By Larry Hawley
11:48 PM EDT, July 17, 2011
She could read the emotion some 15 feet and some thousand miles away.
On the major projection screen located in the private room at Mudsocks Grille in Noblesville, Annie Yi caught a glimpse of her old friend on a major stage.
"She had that face," said Yi when saw Lauren Cheney limping down a hallway with an icepack on her right ankle at halftime of the Women's World Cup Final in Frankfurt, Germany.
Second later, it cut to another shot of Cheney, this time sitting on the bench. She stared forward, motionless, with water gathering around her eyes.
"I feel very, very sad for her, because I know she wants be on that field right now," said Yi of the ten second update that Cheney would be out for the rest of the game.
It hit Yi and her friend, Kate Cunningham, a little hard. After all they played with Cheney both at Ben Davis High School and with the Carmel United Club team and have followed the forward closely during the United States' run to title game against Japan.
"It's emotional for all of us," said Cunningham. "We want to see her get out there again."
On this day, the pair were not alone. They were joined by around 20 players, coaches or even fans of Carmel United who came to Mudsocks to watch the team and root on their familiar players.
Yes, that's plural. Cheney is one of three on the United States' team that spent time with the club team in Hamilton County. Starter and former Notre Dame player Shannon Boxx along with reserve and Pike graduate Lori Lindsey are alums of the program, and had the specific attention of this particular crowd.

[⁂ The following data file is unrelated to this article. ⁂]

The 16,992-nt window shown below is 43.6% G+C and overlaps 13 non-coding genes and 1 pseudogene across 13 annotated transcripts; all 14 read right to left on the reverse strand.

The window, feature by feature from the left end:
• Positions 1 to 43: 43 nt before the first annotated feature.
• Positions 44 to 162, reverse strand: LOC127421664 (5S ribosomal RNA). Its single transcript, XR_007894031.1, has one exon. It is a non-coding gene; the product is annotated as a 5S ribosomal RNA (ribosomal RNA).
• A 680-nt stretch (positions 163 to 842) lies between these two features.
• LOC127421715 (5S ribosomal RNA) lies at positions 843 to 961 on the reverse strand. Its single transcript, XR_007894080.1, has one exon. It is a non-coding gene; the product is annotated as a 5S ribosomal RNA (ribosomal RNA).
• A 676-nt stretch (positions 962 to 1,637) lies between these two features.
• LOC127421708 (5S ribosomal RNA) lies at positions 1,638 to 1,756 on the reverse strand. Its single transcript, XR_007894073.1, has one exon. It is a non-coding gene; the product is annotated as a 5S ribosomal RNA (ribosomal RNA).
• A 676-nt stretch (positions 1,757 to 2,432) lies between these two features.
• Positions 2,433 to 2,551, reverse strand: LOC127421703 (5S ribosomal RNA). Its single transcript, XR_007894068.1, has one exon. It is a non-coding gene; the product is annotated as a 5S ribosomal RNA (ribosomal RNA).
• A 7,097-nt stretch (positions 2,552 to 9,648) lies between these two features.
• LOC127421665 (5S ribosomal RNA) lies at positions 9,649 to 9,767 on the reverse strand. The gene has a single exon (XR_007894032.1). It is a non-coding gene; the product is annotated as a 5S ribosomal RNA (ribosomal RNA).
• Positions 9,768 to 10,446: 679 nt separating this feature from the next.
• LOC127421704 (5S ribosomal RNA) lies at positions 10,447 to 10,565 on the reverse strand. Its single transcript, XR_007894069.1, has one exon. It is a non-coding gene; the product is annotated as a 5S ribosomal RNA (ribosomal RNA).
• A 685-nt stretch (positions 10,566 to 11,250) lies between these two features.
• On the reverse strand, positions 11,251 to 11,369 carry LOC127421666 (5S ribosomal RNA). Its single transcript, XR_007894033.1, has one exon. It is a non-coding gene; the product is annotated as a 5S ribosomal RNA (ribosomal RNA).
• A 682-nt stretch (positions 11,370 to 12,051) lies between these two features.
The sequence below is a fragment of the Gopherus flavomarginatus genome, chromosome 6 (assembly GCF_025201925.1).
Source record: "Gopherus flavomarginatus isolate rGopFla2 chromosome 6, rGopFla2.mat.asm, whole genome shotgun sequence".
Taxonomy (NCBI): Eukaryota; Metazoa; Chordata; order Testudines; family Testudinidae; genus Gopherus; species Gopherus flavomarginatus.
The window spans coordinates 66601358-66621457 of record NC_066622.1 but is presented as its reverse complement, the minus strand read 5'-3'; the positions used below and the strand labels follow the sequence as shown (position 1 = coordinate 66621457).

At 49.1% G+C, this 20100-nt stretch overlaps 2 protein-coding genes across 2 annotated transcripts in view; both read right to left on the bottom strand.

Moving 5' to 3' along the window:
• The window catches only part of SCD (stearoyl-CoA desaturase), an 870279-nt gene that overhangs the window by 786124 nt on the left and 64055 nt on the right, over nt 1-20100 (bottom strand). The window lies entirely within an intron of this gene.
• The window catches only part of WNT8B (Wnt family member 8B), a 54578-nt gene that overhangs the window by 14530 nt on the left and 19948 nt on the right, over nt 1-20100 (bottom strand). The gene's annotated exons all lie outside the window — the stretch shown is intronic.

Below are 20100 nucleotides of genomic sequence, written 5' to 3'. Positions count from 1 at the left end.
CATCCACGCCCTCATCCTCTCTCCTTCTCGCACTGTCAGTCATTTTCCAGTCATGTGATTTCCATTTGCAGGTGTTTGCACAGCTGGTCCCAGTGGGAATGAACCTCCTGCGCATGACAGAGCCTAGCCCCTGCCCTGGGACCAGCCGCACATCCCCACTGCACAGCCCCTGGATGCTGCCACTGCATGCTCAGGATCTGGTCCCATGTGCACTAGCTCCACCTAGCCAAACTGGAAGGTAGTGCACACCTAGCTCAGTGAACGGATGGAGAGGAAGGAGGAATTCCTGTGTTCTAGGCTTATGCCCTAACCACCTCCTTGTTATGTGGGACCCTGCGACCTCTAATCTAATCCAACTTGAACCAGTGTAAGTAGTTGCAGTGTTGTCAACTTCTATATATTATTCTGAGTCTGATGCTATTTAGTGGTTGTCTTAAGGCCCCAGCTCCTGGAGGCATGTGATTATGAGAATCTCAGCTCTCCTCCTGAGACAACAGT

"It's just been amazing," said Carmel High School and United coach Frank Dixon, who watched the game with the others. "There were always great players and they've just gotten better and better through the years.
"Its great to have that connection here in Indianapolis."
Having this extra personal connection to a popular national story also meant some added heartache in a marathon afternoon of soccer. The United States missed a flurry of quality scoring chances in the first half, two coming from Cheney in the first ten minutes.
The US finally got on the board only to have Japan tie it ten minutes later to force the extra session. There Abby Wambach's header goal gave the United States a lead with 16 minutes left, but then only got 75 percent of the way there before Japan tied in on a deflected goal.
"A little bit nerveracking," said Emily Sochacai-a former Carmel United player-of watching the up-and-down game with people she played with.
Emotions went from on edge to sadness early in penalty kicks, when stunned faces and gasps greeting the United States' three consecutive penalty kick misses. Japan would convert three-of-four to take home the World Cup Championship, and send the Carmel United fans home disappointed.
"There's still all kinds of pride for these kids," said Gene Lindley, whose coached in the club for 18 years, as he put the loss in perspective. "They accomplished a ton."
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